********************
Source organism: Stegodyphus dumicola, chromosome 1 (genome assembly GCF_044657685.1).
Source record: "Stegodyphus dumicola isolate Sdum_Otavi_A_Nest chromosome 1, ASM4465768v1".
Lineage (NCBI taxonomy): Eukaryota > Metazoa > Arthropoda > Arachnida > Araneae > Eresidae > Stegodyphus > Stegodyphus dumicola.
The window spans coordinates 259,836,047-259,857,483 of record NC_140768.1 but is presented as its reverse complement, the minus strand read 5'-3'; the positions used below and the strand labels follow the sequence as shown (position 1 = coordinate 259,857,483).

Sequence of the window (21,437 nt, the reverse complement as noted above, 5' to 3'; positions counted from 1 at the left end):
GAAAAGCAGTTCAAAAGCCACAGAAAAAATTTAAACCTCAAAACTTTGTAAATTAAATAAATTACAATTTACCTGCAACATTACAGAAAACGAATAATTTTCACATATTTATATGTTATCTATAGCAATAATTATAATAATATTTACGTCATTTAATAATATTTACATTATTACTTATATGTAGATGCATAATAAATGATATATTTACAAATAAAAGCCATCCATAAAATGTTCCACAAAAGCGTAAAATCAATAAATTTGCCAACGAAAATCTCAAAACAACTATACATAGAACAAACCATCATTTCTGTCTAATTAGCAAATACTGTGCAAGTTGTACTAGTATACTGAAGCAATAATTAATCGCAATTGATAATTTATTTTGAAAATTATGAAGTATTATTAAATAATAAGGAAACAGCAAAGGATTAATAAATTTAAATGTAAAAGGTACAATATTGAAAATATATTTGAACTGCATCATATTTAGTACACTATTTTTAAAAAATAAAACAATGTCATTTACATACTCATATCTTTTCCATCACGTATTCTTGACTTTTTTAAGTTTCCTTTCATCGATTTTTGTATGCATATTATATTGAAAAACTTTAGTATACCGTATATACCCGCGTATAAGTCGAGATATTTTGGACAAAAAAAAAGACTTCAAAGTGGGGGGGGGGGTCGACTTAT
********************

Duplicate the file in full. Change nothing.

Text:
Source organism: Stegodyphus dumicola, chromosome 1 (genome assembly GCF_044657685.1).
Source record: "Stegodyphus dumicola isolate Sdum_Otavi_A_Nest chromosome 1, ASM4465768v1".
Lineage (NCBI taxonomy): Eukaryota > Metazoa > Arthropoda > Arachnida > Araneae > Eresidae > Stegodyphus > Stegodyphus dumicola.
The window spans coordinates 259,836,047-259,857,483 of record NC_140768.1 but is presented as its reverse complement, the minus strand read 5'-3'; the positions used below and the strand labels follow the sequence as shown (position 1 = coordinate 259,857,483).

Sequence of the window (21,437 nt, the reverse complement as noted above, 5' to 3'; positions counted from 1 at the left end):
GAAAAGCAGTTCAAAAGCCACAGAAAAAATTTAAACCTCAAAACTTTGTAAATTAAATAAATTACAATTTACCTGCAACATTACAGAAAACGAATAATTTTCACATATTTATATGTTATCTATAGCAATAATTATAATAATATTTACGTCATTTAATAATATTTACATTATTACTTATATGTAGATGCATAATAAATGATATATTTACAAATAAAAGCCATCCATAAAATGTTCCACAAAAGCGTAAAATCAATAAATTTGCCAACGAAAATCTCAAAACAACTATACATAGAACAAACCATCATTTCTGTCTAATTAGCAAATACTGTGCAAGTTGTACTAGTATACTGAAGCAATAATTAATCGCAATTGATAATTTATTTTGAAAATTATGAAGTATTATTAAATAATAAGGAAACAGCAAAGGATTAATAAATTTAAATGTAAAAGGTACAATATTGAAAATATATTTGAACTGCATCATATTTAGTACACTATTTTTAAAAAATAAAACAATGTCATTTACATACTCATATCTTTTCCATCACGTATTCTTGACTTTTTTAAGTTTCCTTTCATCGATTTTTGTATGCATATTATATTGAAAAACTTTAGTATACCGTATATACCCGCGTATAAGTCGAGATATTTTGGACAAAAAAAAAGACTTCAAAGTGGGGGGGGGGGTCGACTTAT